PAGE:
@Aadya_Wisden 4 minute read
Ravindra Jadeja will have to push the boundaries of his batting potential in the upcoming Test series with England, writes Aadya Sharma.
Gone are the days when Ravindra Jadeja was just another spin option for India. For a cricketer whose bowling has invariably overshadowed his batting in red-ball cricket, Jadeja’s career continues to evolve at rapid speed, and he now stands at a juncture where his Test credentials are equally defined by his batting and bowling.
Since the start of 2018, only Rohit Sharma and Ravindra Jadeja average over 50 in Test cricket for India (min. 10 innings). In this period, Jadeja has batted from four to nine (excluding No.5) and has hit eight fifty-plus scores (until the start of 2017, he had four overall).
The remarkable batting resurgence of late merits even greater credit when you consider the form of those who precede him in the batting line-up. Coinciding with Jadeja’s blazing form has been a dip in contributions from Ajinkya Rahane, Cheteshwar Pujara and Virat Kohli. Across the inaugural World Test Championship, Jadeja averaged more than the trio, hitting as many fifty-plus scores in wins (five) as Pujara and Kohli. Kohli hasn’t scored a century in 20 months, and while there’ve been shades of brilliance in short spurts, the lack of big runs from him and other two has heightened the pressure on the batsmen who follow.
As India’s in-form middle order batsman then (along with the rapidly emerging Rishabh Pant), there’s more responsibility on Jadeja to fulfil his role down the order in the upcoming England series. After him lies a wobbly tail, with any team combination India opt for leaving them with at least three genuine tailenders. It’s always left India with the dilemma of squeezing in an extra batsman, especially with Ravichandran Ashwin’s hot-and-cold batting form not providing India the reliance they need.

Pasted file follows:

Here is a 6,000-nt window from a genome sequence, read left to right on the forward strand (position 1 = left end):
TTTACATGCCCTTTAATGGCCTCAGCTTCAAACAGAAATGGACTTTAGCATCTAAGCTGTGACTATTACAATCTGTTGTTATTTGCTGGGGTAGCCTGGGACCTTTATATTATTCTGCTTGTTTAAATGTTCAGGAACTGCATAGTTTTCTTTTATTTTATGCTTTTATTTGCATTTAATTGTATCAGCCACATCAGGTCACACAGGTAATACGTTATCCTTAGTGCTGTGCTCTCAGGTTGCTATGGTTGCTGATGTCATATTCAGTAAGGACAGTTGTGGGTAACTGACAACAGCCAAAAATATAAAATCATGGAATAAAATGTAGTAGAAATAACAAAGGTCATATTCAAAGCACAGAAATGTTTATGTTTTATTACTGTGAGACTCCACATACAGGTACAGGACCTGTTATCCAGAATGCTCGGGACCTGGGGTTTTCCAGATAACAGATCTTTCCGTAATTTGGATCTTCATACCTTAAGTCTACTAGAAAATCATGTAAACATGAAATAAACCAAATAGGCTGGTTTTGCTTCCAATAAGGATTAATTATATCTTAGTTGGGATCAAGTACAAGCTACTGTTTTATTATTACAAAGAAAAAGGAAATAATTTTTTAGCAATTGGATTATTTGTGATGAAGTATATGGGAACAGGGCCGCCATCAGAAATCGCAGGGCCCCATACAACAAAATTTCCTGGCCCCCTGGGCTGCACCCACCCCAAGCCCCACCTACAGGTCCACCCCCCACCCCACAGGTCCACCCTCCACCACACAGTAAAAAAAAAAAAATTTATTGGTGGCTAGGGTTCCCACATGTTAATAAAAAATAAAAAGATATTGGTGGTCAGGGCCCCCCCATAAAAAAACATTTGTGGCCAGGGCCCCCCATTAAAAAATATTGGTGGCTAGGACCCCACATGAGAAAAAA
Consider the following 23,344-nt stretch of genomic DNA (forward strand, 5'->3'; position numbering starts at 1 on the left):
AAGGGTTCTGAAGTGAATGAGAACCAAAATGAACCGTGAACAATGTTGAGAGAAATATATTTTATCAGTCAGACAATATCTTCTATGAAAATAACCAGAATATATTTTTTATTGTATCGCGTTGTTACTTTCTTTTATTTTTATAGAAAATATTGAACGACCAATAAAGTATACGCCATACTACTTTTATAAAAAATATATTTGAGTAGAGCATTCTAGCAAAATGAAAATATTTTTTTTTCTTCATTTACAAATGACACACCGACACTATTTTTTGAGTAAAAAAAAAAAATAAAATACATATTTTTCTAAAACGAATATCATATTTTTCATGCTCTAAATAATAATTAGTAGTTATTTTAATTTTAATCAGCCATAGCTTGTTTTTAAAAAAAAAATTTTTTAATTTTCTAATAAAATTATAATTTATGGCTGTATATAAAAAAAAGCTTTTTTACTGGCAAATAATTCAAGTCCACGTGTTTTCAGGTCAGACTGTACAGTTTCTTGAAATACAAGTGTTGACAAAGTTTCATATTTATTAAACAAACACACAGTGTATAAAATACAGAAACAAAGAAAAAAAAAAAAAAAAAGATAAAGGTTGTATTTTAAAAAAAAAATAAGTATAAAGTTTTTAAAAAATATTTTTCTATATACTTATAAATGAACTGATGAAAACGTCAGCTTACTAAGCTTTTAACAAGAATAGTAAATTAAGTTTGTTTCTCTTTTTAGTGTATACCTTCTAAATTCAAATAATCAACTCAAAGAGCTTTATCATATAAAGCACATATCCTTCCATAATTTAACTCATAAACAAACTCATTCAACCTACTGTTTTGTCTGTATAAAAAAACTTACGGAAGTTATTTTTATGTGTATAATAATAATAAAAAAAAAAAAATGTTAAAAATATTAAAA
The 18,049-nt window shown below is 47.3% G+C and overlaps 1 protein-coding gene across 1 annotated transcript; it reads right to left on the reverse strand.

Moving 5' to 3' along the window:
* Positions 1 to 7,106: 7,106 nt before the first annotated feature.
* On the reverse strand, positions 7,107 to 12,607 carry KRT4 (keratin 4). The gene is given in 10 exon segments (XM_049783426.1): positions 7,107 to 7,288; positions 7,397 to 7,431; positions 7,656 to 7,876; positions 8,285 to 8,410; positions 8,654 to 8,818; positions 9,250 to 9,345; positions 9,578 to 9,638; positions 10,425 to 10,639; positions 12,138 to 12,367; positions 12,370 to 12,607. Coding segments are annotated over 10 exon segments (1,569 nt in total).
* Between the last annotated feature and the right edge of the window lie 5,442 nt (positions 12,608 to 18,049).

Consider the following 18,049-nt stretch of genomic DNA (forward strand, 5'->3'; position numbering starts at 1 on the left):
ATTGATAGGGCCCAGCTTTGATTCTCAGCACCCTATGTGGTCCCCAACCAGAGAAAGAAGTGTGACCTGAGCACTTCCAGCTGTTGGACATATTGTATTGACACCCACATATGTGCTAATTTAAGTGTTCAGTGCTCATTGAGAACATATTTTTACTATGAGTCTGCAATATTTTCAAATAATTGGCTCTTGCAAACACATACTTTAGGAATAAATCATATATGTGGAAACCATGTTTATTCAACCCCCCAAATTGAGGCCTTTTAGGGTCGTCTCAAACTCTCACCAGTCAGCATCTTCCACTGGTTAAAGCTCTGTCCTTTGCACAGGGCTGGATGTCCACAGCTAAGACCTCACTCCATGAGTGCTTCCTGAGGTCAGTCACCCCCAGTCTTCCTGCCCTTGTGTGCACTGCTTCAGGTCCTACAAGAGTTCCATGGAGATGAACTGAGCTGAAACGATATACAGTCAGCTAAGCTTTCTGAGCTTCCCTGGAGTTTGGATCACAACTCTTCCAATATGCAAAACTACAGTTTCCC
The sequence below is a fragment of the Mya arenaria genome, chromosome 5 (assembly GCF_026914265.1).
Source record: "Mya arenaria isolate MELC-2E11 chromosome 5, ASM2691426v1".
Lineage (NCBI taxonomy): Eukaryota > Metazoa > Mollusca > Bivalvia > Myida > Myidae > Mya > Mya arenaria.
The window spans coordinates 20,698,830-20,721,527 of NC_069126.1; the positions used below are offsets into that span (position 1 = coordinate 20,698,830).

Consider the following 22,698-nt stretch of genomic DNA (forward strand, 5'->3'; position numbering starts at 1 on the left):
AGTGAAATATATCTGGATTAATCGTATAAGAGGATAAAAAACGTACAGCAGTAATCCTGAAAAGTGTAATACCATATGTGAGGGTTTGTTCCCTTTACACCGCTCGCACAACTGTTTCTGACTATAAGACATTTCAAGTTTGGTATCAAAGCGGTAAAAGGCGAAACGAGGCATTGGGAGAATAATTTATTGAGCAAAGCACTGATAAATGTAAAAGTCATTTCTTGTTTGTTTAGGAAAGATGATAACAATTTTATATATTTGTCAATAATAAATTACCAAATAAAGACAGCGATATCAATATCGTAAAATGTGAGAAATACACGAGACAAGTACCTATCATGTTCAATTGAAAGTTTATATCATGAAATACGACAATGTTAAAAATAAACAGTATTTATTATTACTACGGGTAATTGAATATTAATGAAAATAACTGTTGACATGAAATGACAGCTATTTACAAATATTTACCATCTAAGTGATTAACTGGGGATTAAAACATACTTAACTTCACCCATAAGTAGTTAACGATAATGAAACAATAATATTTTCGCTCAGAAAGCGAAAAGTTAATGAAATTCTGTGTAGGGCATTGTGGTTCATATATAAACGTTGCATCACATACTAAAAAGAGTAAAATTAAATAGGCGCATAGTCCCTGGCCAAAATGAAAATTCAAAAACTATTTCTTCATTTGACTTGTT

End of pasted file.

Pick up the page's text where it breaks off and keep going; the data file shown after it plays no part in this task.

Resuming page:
Jadeja, then, isn’t just a spinner vying for a spin spot with Ashwin – his all-round abilities make him a separate entity in the squad itself. The other contenders – Washington Sundar and Axar Patel – are quite young in their Test careers, and have shown promise but not consistency across both disciplines.
It was on the last tour to England, in 2018, that Jadeja, the all-rounder, truly came to his own. By his own admission, the fifth Test at The Oval – his only game on the tour – “changed everything for him” when he blizted an unbeaten 86 from No.8. His confidence skyrocketed, and he sealed his spot completely, becoming an automatic choice in the playing XI, where he continues to be indispensable.
Three years later, another England tour beckons, but this time Jadeja isn’t just a spinner who can chip in with the bat. There’s higher expectation on him to rescue India down the order. The odd fifty may need to extend to more consistent streaks with the bat. For a batsman whose first-class average is 47, and with two triple-centuries to his name, there’s always the expectation to push limits in Test cricket.
That’s not to say that Jadeja’s lacking in any aspect, but with a seemingly tighter technique and the experience of two England tours behind him, he will have to have a more pronounced batting impact at seven. Visiting teams in England offen suffer sudden batting collapses, and India will be relying on Jadeja to arrest the slide and counter-attack when he can. To reach the next level of his remarkable progression as a premier all-rounder, Jadeja’s batting will have to evolve equally steadily. For India’s batting line-up that’s under the pump, it’s imperative that he does.
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